Yet it is not enough to say, as many scholars do almost offhandedly, that Back to the Future appeals to 1950s nostalgia, because that statement suggests that the film’s approach is something like American Graffiti (1973) or Grease (1978), or “Happy Days” (1974–1984) on television. Marty McFly, for all his surface good-boy, parent-loving tendencies, is never comfortable in the 1950s (not quite as uncomfortable as Alex Keaton would have been in the 1960s, but not as far from that as some books and articles would have you believe). Marty’s and, in turn, Back to the Future’s perspective on the 1950s is entirely postmodern; it is less an Eden of innocence and more a quirky hothouse of repression that Marty can take or leave. Certainly the Hill Valley of the 1950s is sanitized beyond, say, the messy California town of The Wild One (1953); but then, the film sanitizes the 1980s as well. Marty is much cooler in the first film than we may remember him from the sequels; he plays guitar in a too-loud band, he is often late to school, and while skateboarding there he waves at a bevy of attractive aerobicists who wave back. Marty is not sent to the 1950s as some sort of fitting punishment because he had always wanted to go there (as in films like Tron (1982)); nor is the resolution based on a comeuppance for Marty, where he, say, learns to appreciate what he has (as in the superficially comparable It’s a Wonderful Life (1946)).

In other words, despite the photo that shows his existence to be threatened, Marty is not invested in the 1950s in the way that the word nostalgia suggests. In this way, he has more in common with other 1980s onscreen teen boys than is often understood. Like many of them, Marty is prototypical of what I might call Generation Sample, using bits and pieces of every decade as he sees fit, as in one of his few moments of proactivity: “I am Darth Vader, an extra-terrestrial from the planet Vulcan.” One key difference between Marty and some of his 1980s teenpic peers is that throughout all the slammed lockers, missed love connections, and encounters with bullies, there is nothing mean-spirited about his game. The title of the film says it all: we can use the past, use the future, use the present. David Wittenberg called this “futurism in the guise of bland nostalgia, or nostalgia expressed as bland futurism” (2006: 51), but it is also possible to see the film as disrupting the naïve faith that America is always inevitably improving, or that Martin Luther King’s arc is melioristically bending toward that better day. There is a conservatism to onscreen 1980s teenagers’ postmodernism, and Marty symbolizes it as well as anyone.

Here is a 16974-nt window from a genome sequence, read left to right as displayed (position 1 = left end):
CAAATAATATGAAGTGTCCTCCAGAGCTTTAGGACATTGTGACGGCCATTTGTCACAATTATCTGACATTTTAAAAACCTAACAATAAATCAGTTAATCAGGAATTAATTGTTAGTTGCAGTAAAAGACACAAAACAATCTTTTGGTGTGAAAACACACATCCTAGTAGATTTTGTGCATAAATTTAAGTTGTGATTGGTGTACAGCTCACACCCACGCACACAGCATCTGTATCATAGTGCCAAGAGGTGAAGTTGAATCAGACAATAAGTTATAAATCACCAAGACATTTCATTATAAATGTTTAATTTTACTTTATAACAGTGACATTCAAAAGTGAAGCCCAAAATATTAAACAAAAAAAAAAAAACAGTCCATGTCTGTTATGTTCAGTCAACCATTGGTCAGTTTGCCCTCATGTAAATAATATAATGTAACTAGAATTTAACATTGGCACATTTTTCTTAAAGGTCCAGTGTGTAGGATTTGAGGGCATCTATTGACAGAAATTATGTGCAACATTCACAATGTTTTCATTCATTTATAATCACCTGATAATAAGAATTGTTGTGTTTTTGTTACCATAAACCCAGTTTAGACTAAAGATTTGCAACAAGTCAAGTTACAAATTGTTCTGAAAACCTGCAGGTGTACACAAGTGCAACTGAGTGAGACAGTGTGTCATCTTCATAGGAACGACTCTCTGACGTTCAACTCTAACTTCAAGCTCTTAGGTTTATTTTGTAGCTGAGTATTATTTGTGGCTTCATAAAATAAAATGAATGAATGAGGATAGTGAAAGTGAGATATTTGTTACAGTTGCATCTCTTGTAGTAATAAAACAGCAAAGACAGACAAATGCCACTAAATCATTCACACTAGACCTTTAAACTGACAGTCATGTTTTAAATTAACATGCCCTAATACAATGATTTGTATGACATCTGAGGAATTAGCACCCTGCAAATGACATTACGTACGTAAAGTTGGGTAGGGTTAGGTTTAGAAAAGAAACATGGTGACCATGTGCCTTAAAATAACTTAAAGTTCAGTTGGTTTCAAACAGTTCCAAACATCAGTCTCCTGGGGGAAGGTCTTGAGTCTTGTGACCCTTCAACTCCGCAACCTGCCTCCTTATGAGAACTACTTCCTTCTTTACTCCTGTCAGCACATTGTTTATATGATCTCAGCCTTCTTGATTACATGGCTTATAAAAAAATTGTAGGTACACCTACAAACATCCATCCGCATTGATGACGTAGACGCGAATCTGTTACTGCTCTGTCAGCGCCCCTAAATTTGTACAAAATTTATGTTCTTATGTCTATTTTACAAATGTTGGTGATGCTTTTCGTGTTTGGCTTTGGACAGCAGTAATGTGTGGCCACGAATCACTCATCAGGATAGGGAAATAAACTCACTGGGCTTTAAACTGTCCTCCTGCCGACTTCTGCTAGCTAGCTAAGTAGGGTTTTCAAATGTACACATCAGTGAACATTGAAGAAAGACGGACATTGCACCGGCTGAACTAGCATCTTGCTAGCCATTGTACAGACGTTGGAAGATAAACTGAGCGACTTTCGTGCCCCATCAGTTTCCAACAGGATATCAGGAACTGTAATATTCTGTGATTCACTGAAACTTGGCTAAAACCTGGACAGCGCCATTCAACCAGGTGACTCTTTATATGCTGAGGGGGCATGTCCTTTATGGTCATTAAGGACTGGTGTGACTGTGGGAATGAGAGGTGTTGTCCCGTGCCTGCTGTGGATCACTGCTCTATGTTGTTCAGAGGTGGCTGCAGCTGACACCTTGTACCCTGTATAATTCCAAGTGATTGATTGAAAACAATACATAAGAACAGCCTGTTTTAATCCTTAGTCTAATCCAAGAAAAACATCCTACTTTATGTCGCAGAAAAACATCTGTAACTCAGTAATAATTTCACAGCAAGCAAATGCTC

Today’s over-protective parents ask themselves how they grew up without constant monitoring and scheduling, and one easy (if necessarily incomplete and unreliable) way to glimpse the past is by viewing kid-centered movies set and made before America evolved toward its current preoccupation with child safety. Typing “1980s teen film” into Internet search engines will take them to a certain set of ribald films as well as some John Hughes classics, but their research/binge-party would do well to not exclude Back to the Future. Marty McFly is a teen boy not only for all times, but very much of his own time.

References

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  • CollinnRobbie. 2015. “Robert Zemeckis: ‘Back to the Future Wouldn’t Get Made Today’.” The Telegraph26 September.

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  • RosinHanna. 2014. “The Overprotected Kid.” The AtlanticApril.

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Contributor Notes

Daniel Smith-Rowsey is a lecturer at Sacramento State University. In 2017, Palgrave Macmillan will publish his book Blockbuster Performances. In 2016, Bloomsbury will publish a collection he co-edited with Kevin McDonald which is the first academic book about Netflix, The Netflix Effect: Technology and Entertainment in the 21st Century. Smith-Rowsey has had articles published in a wide variety of venues; he holds a Ph.D. in Film and American Studies from the University of Nottingham. Email: danielsmithrowsey@yahoo.com